A camp Dutch oven is a Dutch oven with legs and a flanged lid. The legs elevate the oven to allow coals to be placed below it and the flange prevents coals from sliding off of the lid. Check out Dutch Oven History for a short history and description of Dutch ovens including the camp Dutch oven.
As with other Dutch ovens (those without legs and a flanged lid), camp Dutch ovens come in various sizes and depths. Likely the most common size is a 12-inch diameter oven; 12-inch refers to the diameter of top of the oven. Generally, recipes that call for a 9” x 13” pan convert well to a 12-inch Dutch oven.
Camp Dutch ovens can be used to cook over a camp fire or hot coals. You can cook anything in a camp Dutch oven that you can cook in your oven at home. The key to successful cooking in a camp Dutch oven is being able to control the temperature inside the oven. There are a couple of ways that camp Dutch oven cooks control the oven temperature.
One way is to suspend the oven over a fire or hot coals and place hot coals on the lid. The temperature is determined by the amount of coals on the lid and the height of the oven above the fire.
The other way to control the oven temperature is to use charcoal briquettes. The camp Dutch oven is placed on a cook table. Hot charcoal briquettes are placed below the oven and on the lid.
Charcoal briquettes emit a specific amount of heat so that the temperature inside the oven can be controlled fairly accurately by managing the number of briquettes used. This is the way Robin and I cook in our camp Dutch ovens. There is good information on this method at Temperature Control.
What to Look for in a Camp Dutch Oven
Camp Dutch Ovens are made from cast iron or aluminum. There are advantages of both. Aluminum is much lighter and it doesn’t rust. Cast iron retains heat longer than aluminum and distributes that heat evenly with less potential for hot spots. I’ve only cooked in cast iron.
The quality of a Dutch oven can be judged by the smoothness of the finish. Ovens that have a smooth surface with no pitting tend to be high quality ovens. New Dutch ovens that have a pitted surface are poor quality ovens that should be avoided. Lodge and Camp Chef are two brands that are regarded as having good quality products, but other quality brands are available.
It is best if the lid has a loop handle so that it can be lifted using a lid lifter. Make sure the lid fits snugly onto the oven; loose fitting lids are an indication of poor quality and can adversely affect the oven’s performance.
Camp Dutch ovens have a bale (handle) that can be moved out of the way so that the lid can be lifted without contacting the bale. Spring handle bales generally interfere with the lid, but the spring can be removed. Typically, each end of the spring is spot-welded to the bale. The spot welds can be cut and the spring can then be slid off of the handle.
Cast iron Dutch ovens must be seasoned to guard against rusting. Seasoning refers to a coating that forms on the oven surface when the oven is lightly coated with oil that is then baked onto the surface. Also, food cooked in a well-seasoned Dutch oven will have less tendency to stick to the oven. Many cast iron Dutch ovens sold today come seasoned. If properly seasoned, the surface of a quality Dutch oven will have a uniform black color and the finish will be uniformly smooth over 100 percent of the surface.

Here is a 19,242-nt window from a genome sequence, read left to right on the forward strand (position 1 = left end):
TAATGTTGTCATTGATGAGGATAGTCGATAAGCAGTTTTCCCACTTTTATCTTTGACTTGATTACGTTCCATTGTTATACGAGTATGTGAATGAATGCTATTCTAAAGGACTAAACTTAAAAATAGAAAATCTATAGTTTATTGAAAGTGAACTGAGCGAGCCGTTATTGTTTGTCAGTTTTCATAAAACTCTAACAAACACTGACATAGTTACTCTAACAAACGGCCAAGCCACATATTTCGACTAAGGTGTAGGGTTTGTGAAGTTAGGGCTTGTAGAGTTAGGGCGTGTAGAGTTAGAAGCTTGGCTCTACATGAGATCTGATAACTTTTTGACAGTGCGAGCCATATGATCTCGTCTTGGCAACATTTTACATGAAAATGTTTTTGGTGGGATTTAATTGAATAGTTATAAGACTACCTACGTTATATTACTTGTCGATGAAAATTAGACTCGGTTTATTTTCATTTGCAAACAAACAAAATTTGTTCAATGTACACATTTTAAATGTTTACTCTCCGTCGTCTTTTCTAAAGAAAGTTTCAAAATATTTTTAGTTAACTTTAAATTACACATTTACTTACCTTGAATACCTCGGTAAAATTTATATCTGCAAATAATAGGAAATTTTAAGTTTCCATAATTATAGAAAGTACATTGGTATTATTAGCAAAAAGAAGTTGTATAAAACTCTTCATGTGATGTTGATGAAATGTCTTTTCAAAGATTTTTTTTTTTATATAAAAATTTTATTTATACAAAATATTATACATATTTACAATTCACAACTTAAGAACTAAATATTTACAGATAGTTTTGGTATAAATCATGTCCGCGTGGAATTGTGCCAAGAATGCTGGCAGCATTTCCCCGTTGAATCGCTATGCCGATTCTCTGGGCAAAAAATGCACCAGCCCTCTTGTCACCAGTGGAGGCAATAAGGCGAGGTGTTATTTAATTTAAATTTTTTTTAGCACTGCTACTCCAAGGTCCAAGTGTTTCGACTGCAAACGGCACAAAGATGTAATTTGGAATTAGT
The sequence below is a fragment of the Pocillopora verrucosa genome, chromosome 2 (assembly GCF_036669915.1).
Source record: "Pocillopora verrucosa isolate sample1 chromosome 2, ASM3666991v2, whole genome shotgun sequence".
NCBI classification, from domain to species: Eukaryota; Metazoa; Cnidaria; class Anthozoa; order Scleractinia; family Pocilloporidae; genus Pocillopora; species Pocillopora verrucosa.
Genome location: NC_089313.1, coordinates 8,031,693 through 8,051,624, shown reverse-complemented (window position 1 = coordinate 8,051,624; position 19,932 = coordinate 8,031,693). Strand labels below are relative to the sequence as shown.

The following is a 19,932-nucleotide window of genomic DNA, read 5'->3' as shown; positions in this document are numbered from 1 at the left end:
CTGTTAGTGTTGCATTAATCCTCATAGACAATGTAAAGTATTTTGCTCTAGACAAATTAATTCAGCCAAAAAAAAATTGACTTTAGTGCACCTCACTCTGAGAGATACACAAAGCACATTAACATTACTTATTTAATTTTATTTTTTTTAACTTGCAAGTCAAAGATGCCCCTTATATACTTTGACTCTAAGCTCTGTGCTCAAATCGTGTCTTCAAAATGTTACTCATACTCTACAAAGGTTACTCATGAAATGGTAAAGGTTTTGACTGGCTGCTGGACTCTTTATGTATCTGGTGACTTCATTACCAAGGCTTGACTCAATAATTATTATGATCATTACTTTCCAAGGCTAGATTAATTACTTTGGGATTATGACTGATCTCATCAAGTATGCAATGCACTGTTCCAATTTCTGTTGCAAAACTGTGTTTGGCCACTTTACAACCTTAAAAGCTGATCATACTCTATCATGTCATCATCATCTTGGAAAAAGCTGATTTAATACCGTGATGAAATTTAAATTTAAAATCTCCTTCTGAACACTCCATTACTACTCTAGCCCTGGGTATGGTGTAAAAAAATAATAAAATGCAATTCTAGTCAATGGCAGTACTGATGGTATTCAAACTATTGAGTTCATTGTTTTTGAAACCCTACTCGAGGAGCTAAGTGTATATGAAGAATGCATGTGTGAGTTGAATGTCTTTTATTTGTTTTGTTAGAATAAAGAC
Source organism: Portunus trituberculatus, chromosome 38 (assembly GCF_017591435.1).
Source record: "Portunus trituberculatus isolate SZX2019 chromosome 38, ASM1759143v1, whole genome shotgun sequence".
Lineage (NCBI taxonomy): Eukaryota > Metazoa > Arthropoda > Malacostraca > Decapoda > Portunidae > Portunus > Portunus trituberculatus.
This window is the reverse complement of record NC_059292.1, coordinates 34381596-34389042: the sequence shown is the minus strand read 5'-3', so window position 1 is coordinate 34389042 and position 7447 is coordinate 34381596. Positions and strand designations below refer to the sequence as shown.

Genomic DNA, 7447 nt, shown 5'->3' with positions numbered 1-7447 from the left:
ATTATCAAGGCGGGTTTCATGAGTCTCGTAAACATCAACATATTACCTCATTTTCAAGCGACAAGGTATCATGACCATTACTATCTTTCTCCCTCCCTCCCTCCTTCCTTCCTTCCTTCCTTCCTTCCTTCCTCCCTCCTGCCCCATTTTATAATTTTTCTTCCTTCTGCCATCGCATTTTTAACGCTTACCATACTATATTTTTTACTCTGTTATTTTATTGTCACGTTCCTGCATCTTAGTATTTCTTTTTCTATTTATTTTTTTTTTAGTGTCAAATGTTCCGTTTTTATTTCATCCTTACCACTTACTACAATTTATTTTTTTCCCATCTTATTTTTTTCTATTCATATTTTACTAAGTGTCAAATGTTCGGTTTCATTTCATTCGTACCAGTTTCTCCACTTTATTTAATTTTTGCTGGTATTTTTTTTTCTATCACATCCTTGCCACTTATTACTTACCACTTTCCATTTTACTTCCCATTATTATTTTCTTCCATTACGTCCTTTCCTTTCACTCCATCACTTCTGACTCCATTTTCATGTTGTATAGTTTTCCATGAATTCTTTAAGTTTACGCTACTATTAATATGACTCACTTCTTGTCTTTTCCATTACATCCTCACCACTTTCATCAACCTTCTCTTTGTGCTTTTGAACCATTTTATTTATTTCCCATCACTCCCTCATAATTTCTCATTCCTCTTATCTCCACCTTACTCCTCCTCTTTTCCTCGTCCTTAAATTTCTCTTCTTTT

Maintaining Your Camp Dutch Oven
Well-seasoned Dutch ovens can be cleaned with hot water and wiped with a soft cloth or quality paper towel (one that doesn’t leave lint). Cleaning a Dutch oven in this manner will help maintain and may improve the seasoning over time.
If the oven is not used regularly, any oil left on the surface of the oven will become rancid. You should always sniff your Dutch oven before cooking to ensure it doesn’t smell rancid. Any rancid smell must be removed before cooking in the oven or the food will taste rancid. If your Dutch oven smells rancid, spray some apple cider vinegar in it and wipe it out with a clean cloth or quality paper towel. Continue doing this until the rancid smell is gone then rinse with clean water. This will remove the rancid oil on the surface and will likely remove a little of the seasoning.
If the seasoning wears off you will notice the color of the oven changing from black to cast iron gray. The oven and lid can be re-seasoned by coating it with a very thin layer of vegetable oil and baking it in an oven or gas grill for 45 minutes to an hour at 350 to 375 degrees F (175 to 190 degrees C). Make sure to use a very thin coating of oil; too much oil will result in sticky seasoning. And take care not to bake it at a higher temperature than 375 degrees F (190 degrees C) as this can burn off the seasoning. Repeat this process until the oven regains its black appearance over 100 percent of its surface.
Store your Dutch oven in a dry place only after it has been properly cleaned and dried. When storing it for an extended period, it should be well seasoned to guard against rusting. The lid should be vented to allow air circulation in the oven. This will help to limit any rancid smell. If you store the oven in a tote bag, put the oven lid on the bottom and set the oven on the lid. This will protect the bottom of the bag from potential damage from the oven legs and allow air circulation in the oven. Storing your camp Dutch oven in a tote bag will protect it and make it easy to transport. There are several camp Dutch oven tote bag manufacturers. I’ve shopped around and found good prices here Tote Bag.